Little Mosque on the Prairie and the Paradoxes of Cultural TranslationLittle Mosque on the Prairie and the Paradoxes of Cultural Translation (University of Toronto Press, 2017)

In 2007, Little Mosque on the Prairie premiered on the Canadian Broadcasting Corporation network. It told the story of a mosque community that worshiped in the basement of an Anglican church. It was a bona fide hit, running for six seasons and playing on networks all over the world.

This book’s textual analysis and in-depth research, including interviews from the show’s creator, executive producers, writers, and CBC executives, reveals the many ways Muslims have and have not been integrated into North American television. Despite a desire to showcase the diversity of Muslims in Canada, the makers of Little Mosque had to erase visible signs of difference in order to reach a broad audience. This paradox of ‘saleable diversity’ challenges conventional ideas about the ways in which sitcoms integrate minorities into the mainstream.


Bakken Goes Boom
The Bakken Goes Boom: Oil and the Changing Geographies of Western North Dakota (co-edited with William Caraher, Digital Press at the University of North Dakota, 2015)

In 2008, the Bakken went boom. Thanks to advances in hydraulic fracturing, oil production in western North Dakota exploded. As the price of oil went up, so did the oil rigs. People came from all over the country (and the world) in search of work, and cities and towns struggled to keep up. This book is about the challenges they faced. It is about the human dimensions of the boom, as told by artists, poets, journalists, and scholars. It captures the boom at its peak, before the price of oil fell and the boom went bust.

This is the only book on the Bakken to bring together such a wide range of voices. It captures a fascinating moment in the history not only of North Dakota, but of global oil production. It sheds light on the impact of oil on local communities that, until now, had not attracted much interest from the outside world. And it shows how North Dakotans, both old and new, have found ways to address the challenges they face in a turbulent, changing environment.


Beyond the Border
Beyond the Border: Tensions Across the Forty-Ninth Parallel in the Great Plains and Prairies (co-edited with Timothy Pasch, McGill-Queen’s University Press, 2013)

The idea that the American Great Plains and the Canadian Prairies are just “fly-over” country is a mistake. In the post-9/11 era, politicians and policy-makers are paying more attention to the region, especially where border enforcement is concerned. Beyond the Border provides interdisciplinary perspectives on the region’s increasing importance.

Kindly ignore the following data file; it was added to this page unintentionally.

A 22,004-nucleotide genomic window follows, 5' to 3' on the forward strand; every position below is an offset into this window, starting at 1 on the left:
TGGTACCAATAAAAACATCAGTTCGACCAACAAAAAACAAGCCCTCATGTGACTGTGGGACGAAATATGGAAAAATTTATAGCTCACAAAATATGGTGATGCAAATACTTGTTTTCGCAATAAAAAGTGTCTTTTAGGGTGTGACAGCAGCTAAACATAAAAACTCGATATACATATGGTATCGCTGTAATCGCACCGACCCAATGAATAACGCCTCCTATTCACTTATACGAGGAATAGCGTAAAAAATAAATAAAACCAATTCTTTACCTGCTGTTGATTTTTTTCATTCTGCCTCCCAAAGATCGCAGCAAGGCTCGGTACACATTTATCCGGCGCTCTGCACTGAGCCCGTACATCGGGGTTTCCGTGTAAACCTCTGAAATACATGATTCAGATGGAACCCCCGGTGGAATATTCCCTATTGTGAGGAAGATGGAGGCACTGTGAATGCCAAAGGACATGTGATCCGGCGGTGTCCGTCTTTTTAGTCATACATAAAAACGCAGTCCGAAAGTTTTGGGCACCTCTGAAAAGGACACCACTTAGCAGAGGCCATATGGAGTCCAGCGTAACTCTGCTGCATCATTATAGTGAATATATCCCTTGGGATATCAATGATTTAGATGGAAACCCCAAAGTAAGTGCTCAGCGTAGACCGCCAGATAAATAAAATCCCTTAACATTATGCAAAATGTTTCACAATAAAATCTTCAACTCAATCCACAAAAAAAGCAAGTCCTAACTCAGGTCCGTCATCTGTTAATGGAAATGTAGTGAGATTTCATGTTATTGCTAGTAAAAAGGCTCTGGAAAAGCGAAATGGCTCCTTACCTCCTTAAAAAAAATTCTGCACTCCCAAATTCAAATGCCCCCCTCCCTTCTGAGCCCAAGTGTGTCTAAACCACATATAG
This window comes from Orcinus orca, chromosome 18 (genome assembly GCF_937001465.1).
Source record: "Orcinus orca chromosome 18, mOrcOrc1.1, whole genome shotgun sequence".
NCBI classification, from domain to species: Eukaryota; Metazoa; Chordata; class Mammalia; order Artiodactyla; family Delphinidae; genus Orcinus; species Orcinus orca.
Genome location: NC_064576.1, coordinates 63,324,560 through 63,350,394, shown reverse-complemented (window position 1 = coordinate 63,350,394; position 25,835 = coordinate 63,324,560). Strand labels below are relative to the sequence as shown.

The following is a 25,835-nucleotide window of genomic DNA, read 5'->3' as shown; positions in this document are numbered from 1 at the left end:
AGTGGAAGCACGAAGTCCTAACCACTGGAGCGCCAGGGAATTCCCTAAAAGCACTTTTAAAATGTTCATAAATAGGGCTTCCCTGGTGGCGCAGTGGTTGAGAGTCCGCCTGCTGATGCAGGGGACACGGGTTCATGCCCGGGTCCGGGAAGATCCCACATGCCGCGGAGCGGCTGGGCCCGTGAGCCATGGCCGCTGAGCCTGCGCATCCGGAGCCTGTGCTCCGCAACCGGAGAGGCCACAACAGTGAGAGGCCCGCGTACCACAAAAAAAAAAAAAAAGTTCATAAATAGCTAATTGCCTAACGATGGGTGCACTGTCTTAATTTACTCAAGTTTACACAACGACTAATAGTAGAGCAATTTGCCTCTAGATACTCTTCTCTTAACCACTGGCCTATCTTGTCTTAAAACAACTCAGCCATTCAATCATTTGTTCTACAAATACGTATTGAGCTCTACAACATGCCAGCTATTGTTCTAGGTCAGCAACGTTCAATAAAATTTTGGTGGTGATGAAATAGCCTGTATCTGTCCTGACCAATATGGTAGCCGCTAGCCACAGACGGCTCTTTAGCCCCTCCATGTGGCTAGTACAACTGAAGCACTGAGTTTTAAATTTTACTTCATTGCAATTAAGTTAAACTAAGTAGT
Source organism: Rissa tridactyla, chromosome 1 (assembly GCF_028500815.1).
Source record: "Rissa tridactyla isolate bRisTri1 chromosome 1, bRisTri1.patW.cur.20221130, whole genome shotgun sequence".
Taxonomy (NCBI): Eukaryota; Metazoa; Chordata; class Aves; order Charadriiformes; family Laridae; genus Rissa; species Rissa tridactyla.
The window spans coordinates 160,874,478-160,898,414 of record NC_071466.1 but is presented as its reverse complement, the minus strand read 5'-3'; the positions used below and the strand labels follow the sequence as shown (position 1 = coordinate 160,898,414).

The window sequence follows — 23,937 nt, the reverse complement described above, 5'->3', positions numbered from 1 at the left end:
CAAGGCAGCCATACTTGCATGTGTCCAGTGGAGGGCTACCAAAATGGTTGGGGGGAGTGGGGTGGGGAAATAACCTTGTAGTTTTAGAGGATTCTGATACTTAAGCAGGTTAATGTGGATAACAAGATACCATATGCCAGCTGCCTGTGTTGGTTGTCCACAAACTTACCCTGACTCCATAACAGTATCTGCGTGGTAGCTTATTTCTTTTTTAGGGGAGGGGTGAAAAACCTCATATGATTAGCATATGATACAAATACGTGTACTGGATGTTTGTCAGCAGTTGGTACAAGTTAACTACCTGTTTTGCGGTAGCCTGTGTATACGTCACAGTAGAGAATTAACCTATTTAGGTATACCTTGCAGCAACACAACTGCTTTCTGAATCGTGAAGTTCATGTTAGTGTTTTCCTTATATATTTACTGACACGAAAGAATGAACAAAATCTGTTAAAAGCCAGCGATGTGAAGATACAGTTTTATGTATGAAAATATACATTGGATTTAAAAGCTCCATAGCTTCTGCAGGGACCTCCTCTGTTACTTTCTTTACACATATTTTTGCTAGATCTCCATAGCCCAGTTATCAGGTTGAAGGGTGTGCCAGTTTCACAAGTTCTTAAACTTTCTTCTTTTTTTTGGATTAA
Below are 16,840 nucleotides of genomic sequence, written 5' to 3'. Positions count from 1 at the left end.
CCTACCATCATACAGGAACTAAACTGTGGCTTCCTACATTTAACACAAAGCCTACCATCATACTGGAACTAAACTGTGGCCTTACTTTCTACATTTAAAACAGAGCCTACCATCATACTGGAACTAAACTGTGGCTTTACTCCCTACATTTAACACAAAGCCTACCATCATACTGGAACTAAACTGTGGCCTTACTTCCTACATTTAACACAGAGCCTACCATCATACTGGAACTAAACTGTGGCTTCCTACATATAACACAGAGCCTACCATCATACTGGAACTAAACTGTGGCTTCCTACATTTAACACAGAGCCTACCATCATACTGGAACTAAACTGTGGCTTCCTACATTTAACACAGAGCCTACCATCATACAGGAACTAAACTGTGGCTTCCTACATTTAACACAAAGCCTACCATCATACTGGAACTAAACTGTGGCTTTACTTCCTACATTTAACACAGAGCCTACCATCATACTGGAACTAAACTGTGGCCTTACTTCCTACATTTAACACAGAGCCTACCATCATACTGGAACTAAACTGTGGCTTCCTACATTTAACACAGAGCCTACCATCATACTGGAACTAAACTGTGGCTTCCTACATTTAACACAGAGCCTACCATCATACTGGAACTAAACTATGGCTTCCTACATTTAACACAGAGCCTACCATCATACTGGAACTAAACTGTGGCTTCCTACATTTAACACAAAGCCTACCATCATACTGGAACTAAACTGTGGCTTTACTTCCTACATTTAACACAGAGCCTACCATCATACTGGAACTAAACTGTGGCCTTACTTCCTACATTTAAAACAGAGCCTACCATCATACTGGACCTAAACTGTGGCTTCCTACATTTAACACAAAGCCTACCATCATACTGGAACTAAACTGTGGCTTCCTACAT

Drawing inspiration from Habermas’s observation that certain modern phenomena – from ecological degradation and organized crime to increased capital mobility – challenge a state’s ability to retain sovereignty over a fixed geographical region, contributors to this book question the ontological status of the Canada-US border. They look at how entertainment media represents the border for their viewers, how Canada and the US enforce the line that separates the two countries, and how the border appears from the viewpoint of Native communities where it was imposed through their traditional lands. Under this scrutiny, the border ceases to appear as self-evident, its status more fragile than otherwise imagined.


Everyone Says No
Everyone Says No: Paradoxes of Translation in Television News (McGill-Queen’s University Press, 2011)

Quebec has never signed on to Canada’s constitution. After both major attempts to win Quebec’s approval – the Meech Lake and Charlottetown Accords – failed, Quebec came within a fraction of a percentage point of voting for independence. Everyone Says No examines how the failure of these accords was depicted in French and English media and the ways in which journalists’ reporting failed to translate the differences between Quebec and the rest of Canada.

Focusing on the English- and French-language networks of the Canadian Broadcasting Corporation, Everyone Says No draws on the CBC/Radio-Canada’s rich print and video archive as well as journalists’ accounts of their reporting to revisit the story of the accords and the furor they stirred in both French and English Canada. It shows that CBC/Radio-Canada’s attempts to translate language and culture and encourage understanding among Canadians actually confirmed viewers’ pre-existing assumptions rather than challenging them.

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